An important distinction is getting lost in commentary on the possible effects of a Supreme Court decision in the case of King v. Burwell. It is the distinction between how the Court’s ruling would affect “insurance subsidies” versus how it would affect “insurance coverage.”
Should the Court reject the Obama Administration’s regulatory interpretation of the provisions of the Affordable Care Act (ACA) at issue in the King case, the Treasury would be barred from paying premium subsidies to individuals who, while meeting all other eligibility criteria, live in any of the 34 states that have not established their own exchanges. Thus, the “insurance subsidies” would not be available to such individuals. However, that does not mean that those individuals would automatically lose their “insurance coverage.”
Existing Coverage Protections
A loss of subsidy does not automatically mean a loss of coverage. Insurance plan enrollment in the exchanges is governed by other provisions of the ACA, as well as by pre-ACA federal and state insurance laws that apply to the broader market.
Special Enrollment Protections. The ACA instructed the Secretary of Health and Human Services (HHS) not only to establish “annual open enrollment periods” during which eligible individuals may purchase subsidized coverage through an exchange, but to also provide for enrollment outside of open season under certain circumstances. Such so called special enrollment periods are triggered when an individual experiences a qualifying event specified in regulation such as gaining or becoming a dependent due to marriage, birth, or adoption or moving to another state. An individual also can qualify if he or she is “determined newly eligible or newly ineligible for advance payments of the premium tax credit or has a change in eligibility for cost-sharing reductions.” Thus, anyone losing subsidies as a result of the Court’s ruling would qualify for a special enrollment period.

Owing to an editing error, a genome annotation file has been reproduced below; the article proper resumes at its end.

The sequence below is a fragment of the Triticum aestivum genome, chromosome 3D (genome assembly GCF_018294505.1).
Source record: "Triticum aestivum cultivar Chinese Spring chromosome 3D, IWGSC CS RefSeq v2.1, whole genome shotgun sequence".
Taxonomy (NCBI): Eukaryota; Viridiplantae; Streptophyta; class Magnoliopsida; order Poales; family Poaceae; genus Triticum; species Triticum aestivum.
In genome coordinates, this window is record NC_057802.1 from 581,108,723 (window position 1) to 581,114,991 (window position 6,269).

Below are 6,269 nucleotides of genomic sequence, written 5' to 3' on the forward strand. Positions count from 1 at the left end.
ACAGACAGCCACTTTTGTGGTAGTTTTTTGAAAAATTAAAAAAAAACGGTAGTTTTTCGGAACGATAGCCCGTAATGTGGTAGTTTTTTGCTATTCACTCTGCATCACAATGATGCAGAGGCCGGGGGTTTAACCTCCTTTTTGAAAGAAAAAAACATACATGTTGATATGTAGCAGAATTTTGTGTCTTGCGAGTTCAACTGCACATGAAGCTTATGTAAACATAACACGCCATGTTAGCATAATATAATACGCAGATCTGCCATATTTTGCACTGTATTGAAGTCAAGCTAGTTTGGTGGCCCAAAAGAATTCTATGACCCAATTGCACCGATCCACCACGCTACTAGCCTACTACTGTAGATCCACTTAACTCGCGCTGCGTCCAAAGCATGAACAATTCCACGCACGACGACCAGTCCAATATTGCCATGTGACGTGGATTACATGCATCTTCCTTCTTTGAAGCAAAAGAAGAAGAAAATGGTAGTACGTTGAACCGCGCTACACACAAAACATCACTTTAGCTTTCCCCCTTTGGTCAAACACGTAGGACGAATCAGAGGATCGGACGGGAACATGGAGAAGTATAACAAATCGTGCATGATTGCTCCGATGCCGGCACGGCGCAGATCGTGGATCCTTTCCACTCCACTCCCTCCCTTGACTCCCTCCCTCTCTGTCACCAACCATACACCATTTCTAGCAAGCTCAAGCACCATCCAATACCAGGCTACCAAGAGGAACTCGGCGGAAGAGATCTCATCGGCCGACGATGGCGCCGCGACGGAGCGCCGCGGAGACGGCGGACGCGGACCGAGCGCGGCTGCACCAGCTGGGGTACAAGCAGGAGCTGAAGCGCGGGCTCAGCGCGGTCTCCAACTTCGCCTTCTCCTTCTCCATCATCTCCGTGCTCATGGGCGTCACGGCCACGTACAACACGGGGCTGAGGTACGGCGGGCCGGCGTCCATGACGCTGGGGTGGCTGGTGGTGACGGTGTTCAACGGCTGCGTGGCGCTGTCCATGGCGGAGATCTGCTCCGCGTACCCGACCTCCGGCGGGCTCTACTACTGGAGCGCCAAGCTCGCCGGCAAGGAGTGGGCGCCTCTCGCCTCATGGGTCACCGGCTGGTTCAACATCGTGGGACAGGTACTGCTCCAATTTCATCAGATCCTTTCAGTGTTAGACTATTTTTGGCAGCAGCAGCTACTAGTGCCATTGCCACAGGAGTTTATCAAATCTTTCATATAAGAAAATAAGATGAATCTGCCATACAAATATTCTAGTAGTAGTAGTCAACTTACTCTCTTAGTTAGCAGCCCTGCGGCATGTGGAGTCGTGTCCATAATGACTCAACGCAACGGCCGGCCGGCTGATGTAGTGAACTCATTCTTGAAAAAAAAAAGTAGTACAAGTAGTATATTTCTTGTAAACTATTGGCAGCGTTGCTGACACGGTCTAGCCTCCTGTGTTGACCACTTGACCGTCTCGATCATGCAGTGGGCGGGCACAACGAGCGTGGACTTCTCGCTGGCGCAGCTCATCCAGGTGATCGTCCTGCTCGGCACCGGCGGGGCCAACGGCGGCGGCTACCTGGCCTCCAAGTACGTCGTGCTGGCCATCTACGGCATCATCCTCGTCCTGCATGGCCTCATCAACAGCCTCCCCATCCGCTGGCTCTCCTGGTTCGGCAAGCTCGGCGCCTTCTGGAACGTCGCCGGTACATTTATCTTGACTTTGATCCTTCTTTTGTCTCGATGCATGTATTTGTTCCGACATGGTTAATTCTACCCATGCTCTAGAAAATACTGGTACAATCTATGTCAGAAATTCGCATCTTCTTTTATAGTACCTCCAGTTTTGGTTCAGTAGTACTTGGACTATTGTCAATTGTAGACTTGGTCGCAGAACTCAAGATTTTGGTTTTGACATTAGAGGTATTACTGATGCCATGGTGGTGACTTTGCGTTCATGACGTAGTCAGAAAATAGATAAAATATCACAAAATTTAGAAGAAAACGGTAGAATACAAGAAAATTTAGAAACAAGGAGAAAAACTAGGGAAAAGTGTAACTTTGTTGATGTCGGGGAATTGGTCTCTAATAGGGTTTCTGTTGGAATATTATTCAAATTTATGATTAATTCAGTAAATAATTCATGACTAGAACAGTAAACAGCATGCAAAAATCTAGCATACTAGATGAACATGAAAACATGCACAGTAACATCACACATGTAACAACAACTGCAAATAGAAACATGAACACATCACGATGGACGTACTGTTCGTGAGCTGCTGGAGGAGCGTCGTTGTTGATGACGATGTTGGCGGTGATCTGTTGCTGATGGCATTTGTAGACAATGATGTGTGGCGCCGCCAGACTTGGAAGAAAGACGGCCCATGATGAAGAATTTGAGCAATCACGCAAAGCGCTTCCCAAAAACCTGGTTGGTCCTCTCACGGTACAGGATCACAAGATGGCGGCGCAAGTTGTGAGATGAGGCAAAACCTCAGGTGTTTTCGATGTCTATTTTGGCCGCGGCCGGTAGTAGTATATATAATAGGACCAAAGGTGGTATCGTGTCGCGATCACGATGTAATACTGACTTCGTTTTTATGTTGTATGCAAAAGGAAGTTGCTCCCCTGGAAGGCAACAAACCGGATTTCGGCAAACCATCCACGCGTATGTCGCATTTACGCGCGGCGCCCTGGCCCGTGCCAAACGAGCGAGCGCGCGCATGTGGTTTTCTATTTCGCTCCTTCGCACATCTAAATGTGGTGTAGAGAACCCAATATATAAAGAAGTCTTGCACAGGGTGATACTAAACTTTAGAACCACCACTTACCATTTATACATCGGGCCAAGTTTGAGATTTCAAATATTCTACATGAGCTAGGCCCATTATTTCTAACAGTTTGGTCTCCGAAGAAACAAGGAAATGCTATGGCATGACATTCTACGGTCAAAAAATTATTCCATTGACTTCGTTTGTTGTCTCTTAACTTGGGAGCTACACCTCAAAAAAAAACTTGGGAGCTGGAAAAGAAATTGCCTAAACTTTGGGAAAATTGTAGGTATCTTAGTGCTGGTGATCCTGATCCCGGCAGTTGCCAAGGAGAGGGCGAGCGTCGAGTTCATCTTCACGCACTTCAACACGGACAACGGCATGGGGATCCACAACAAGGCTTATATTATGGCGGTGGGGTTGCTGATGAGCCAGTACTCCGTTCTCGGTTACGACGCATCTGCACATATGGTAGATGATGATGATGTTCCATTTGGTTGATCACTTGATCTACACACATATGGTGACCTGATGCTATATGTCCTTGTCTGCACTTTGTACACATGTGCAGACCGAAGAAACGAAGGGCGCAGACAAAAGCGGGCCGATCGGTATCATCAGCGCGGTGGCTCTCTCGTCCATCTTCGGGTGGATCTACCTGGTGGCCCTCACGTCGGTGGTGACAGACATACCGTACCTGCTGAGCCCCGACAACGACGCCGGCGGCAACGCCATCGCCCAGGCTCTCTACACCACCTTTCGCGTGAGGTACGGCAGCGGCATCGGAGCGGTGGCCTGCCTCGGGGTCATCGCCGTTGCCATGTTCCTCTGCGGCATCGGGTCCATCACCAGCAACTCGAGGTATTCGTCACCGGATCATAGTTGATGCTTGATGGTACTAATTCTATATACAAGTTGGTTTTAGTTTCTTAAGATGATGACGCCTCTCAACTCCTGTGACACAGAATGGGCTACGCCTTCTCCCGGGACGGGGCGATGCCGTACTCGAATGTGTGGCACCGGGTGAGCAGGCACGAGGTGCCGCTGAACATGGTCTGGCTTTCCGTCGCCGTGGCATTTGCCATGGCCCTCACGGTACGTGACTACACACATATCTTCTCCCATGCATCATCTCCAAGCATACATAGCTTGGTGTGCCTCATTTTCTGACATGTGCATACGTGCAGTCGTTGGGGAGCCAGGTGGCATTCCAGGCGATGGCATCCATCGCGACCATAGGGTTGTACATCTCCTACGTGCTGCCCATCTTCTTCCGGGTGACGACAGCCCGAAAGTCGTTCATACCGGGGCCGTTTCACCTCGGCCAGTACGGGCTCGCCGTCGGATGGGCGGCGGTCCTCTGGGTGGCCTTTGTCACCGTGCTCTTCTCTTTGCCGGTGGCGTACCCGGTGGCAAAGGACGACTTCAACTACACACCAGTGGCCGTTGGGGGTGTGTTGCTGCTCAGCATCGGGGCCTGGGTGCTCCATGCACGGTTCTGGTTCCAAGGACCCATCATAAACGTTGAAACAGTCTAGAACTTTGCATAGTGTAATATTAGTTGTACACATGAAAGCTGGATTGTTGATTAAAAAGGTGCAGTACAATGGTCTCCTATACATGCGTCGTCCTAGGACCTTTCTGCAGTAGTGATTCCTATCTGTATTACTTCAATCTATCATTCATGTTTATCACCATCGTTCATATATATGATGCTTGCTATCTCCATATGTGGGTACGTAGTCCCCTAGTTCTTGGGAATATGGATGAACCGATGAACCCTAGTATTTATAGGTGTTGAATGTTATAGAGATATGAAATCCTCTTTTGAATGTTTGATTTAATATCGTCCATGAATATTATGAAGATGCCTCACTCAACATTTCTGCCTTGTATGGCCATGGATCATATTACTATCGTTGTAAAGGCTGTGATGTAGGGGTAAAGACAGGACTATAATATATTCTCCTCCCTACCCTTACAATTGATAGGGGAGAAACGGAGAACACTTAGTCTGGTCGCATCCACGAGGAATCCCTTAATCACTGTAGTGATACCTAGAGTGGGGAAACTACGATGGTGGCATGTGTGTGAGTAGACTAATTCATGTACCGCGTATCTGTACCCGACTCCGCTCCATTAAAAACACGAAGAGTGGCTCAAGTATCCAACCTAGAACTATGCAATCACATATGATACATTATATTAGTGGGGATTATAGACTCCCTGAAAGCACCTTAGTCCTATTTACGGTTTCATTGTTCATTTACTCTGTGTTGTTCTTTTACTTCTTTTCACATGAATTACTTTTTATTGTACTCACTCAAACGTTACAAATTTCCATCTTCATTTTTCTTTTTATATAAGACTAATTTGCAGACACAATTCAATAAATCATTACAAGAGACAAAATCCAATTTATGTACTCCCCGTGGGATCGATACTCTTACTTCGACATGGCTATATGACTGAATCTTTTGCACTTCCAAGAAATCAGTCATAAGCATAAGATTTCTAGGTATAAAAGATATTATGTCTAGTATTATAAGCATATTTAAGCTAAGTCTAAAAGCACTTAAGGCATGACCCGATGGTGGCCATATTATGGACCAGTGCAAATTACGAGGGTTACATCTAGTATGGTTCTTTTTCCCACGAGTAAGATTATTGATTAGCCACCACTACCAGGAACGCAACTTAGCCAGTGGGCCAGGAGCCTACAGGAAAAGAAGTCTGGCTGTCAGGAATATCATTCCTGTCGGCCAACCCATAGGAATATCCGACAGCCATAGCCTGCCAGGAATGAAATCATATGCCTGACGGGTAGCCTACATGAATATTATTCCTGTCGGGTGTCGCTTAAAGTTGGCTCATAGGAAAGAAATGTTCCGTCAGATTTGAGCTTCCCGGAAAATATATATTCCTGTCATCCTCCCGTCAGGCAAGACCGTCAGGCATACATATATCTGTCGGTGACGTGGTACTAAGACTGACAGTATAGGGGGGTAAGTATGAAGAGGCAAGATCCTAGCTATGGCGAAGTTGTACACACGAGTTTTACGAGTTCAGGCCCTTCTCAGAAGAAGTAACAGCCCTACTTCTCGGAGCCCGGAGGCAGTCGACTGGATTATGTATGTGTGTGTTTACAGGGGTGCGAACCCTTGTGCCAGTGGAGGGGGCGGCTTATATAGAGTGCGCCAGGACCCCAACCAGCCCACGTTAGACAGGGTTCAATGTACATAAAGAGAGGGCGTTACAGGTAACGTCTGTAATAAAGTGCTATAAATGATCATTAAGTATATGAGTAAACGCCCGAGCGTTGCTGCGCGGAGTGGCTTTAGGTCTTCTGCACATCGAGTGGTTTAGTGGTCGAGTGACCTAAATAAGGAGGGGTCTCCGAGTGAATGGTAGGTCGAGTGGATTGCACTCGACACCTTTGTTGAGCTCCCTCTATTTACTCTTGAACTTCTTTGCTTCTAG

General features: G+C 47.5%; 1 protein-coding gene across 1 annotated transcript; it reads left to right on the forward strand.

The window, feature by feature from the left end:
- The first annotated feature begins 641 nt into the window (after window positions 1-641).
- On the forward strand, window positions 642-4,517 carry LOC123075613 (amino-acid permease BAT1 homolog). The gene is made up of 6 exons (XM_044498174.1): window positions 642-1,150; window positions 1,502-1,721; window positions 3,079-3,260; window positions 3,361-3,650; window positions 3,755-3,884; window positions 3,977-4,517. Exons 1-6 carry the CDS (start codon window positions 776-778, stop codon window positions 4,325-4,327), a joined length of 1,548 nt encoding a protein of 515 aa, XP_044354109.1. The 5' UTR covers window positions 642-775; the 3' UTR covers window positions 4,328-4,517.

Substitute Coverage Protections. The regulations further specify that in such circumstances, the individual must be allowed to “enroll in or change from one Q[ualified] H[ealth] P[lan] to another.” That means the individual must be given the choice of any other plan—at any coverage level and from any insurer—that is offered in his state through the exchange. Thus, individuals could stay with their current plans or could switch to less expensive plans.
Data released by HHS on the 2015 exchange open enrollment period show that many subsidized exchange enrollees did not select one of the less expensive plan options available to them. Specifically, HHS reported that among subsidy-eligible enrollees, 77 percent could have picked a plan with a monthly after-subsidy cost of $50 or less but that only 38 percent of them actually did so. This indicates not only that the availability of subsidies encouraged enrollees to “buy-up” to more expensive coverage, but also that should the Court rule that those subsidies can no longer be paid, they could respond by “trading down” to less expensive coverage.
Discontinued Coverage Protections. Another issue is what would happen if an insurer responded to the Court’s ruling by discontinuing participation in the exchange. New language in the 2015 contracts has fueled speculation about such a scenario. In its contracts with insurers offering coverage for 2015 on the federally run exchange, HHS included a clause acknowledging that insurer participation was premised on the assumption that subsidies would be available to enrollees and that “[i]n the event that this assumption ceases to be valid during the term of this Agreement, CMS acknowledges that Issuer could have cause to terminate this Agreement subject to applicable state and federal law.”
If an insurer terminated a plan offered through the exchange before the end of the plan year, then any affected enrollee would meet the criteria for being an individual who “loses minimum essential coverage.” The enrollee would then qualify for a special enrollment period and thus be given an opportunity to choose replacement coverage from among any of the other plans offered in the exchange in his state by other insurers.